What Happens If You Can’t Afford To Pay Alimony Or Child Support?
Court-ordered alimony and child support are a major source of conflict and resentment in divorce cases. When the court decides the amount, it is almost inevitable that the lower income spouse will think that they are not receiving enough or the higher income spouse will think that they are paying too much. Even if the parties agree to an amount in their marital settlement agreement, with or without mediation, an unexpected financial hardship that affects either party can lead to renewed conflict about support obligations. The higher income spouse’s ability to pay is always a factor in determining alimony and child support awards. If you cannot afford the amount of alimony or child support that the family law court has ordered you to pay, contact a Birmingham modifications lawyer.
The Court Might Make You Secure Your Support Obligations With Life Insurance
The court cannot order money to materialize out of thin air; if it did, we would not be in our current situation where more than half of American working age adults are living paycheck to paycheck. The court assumes that both parents are responsible for supporting their children financially until the children reach adulthood. Therefore, if you earn more money than your ex-spouse and are the main source of financial support for your children, the court might order you to buy a life insurance policy with your children as beneficiaries. Likewise, the court might order you to buy a life insurance policy with your ex-spouse as the beneficiary if you are the main source of support for your ex. The point is not to make you worth more dead than you are alive; rather, it is to enable you to keep you from having to impoverish yourself to afford your court-ordered support obligations.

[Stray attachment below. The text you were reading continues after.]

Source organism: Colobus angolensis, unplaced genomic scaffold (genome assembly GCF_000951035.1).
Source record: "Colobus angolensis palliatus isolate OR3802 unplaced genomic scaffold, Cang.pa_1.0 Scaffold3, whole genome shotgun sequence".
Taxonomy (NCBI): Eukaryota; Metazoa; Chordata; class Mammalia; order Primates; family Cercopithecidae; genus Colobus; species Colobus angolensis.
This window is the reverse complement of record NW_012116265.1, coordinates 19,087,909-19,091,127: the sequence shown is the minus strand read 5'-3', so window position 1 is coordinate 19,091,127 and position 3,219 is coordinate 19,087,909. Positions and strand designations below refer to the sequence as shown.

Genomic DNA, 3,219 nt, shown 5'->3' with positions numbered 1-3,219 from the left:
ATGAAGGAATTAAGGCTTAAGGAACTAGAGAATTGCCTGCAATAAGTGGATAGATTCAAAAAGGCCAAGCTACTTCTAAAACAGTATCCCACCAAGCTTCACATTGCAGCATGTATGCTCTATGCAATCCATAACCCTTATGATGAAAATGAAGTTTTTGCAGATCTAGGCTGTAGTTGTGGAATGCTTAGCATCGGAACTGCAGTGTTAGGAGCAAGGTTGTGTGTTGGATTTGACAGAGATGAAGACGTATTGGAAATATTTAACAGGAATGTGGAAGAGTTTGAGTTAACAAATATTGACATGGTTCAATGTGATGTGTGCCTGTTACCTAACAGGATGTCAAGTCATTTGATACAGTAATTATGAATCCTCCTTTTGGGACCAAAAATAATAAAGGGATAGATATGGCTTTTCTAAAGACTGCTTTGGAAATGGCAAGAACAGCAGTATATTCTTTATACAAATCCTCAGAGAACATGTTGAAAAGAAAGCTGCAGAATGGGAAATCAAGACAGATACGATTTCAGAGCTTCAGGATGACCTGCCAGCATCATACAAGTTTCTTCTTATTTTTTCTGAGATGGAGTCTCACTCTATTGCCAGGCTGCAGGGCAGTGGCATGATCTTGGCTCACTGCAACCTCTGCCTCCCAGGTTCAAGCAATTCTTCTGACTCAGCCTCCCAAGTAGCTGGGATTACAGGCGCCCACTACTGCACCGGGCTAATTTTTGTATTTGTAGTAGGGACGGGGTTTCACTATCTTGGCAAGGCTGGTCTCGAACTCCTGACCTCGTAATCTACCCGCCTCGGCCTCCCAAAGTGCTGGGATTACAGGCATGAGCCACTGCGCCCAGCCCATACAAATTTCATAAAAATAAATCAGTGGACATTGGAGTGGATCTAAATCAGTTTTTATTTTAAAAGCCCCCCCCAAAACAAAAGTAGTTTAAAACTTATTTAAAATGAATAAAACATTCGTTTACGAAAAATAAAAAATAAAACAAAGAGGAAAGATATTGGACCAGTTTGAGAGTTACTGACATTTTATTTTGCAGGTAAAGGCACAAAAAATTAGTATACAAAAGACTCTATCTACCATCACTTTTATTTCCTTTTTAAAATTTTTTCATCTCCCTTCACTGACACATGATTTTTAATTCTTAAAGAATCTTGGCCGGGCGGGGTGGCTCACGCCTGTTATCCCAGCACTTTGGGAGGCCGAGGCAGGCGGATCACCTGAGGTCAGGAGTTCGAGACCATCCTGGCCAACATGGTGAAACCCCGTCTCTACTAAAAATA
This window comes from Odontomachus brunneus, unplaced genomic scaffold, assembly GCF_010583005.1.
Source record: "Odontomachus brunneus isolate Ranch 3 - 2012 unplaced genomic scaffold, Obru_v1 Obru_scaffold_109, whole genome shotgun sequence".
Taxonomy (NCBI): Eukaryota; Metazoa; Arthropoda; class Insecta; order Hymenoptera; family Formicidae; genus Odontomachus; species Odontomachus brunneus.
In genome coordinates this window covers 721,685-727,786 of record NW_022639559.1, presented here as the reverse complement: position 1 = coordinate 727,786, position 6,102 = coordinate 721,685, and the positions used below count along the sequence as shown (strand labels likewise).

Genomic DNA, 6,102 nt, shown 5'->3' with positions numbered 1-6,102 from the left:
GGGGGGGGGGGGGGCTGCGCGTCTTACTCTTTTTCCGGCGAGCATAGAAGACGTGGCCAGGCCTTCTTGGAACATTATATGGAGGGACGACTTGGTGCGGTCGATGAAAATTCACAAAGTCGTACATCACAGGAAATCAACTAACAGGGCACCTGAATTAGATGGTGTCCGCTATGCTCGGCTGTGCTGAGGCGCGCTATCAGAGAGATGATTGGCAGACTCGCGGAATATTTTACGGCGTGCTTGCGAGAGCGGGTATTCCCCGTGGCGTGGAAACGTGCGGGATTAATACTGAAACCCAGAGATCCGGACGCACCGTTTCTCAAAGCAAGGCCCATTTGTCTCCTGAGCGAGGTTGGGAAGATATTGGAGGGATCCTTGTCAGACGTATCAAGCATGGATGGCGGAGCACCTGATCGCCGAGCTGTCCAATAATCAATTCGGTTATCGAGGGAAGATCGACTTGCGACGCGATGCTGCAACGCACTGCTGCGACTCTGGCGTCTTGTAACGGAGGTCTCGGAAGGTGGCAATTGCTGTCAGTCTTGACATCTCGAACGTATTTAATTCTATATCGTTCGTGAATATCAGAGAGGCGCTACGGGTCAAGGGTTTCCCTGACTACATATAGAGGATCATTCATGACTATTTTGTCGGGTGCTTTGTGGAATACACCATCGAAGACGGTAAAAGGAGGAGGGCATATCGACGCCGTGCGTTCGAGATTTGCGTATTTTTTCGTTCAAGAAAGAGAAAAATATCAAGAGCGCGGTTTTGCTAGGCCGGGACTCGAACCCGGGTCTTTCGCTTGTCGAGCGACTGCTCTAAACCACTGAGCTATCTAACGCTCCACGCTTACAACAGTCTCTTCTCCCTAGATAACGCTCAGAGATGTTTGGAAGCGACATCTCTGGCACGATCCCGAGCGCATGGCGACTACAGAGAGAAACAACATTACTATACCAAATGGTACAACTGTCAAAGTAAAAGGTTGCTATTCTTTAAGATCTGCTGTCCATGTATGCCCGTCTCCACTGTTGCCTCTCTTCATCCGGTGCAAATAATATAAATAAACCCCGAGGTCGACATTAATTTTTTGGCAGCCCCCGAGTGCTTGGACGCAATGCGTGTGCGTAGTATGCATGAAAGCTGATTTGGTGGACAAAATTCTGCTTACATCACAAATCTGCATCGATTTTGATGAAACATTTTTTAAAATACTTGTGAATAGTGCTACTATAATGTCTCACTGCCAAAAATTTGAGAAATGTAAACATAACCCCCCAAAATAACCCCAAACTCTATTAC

Modifying The Amount of Your Alimony or Child Support
You have the right to seek a modification of your alimony or child support if you cannot afford the amount that the court has ordered you to pay. You can do this if the court made an unfair decision about the amount or if you have had an involuntary change in financial circumstances, such as reaching retirement age, a serious illness or injury, or being laid off from your job through no fault of your own.
The Worst-Case Scenario
Garnishment of your bank account or paychecks to enforce payment of alimony or child support is the worst-case scenario. It only happens if the court determines that you are choosing not to pay alimony or child support even though you are able. This includes cases where the higher income spouse is intentionally earning less money than they are able to earn in order to avoid paying alimony or child support.
Contact Peeples Law About Modifying Alimony or Child Support Orders
A Birmingham family law attorney can help you reduce the amount of your alimony or child support obligations if you cannot afford the amount that the court has ordered you to pay. Contact Peeples Law today to schedule a consultation.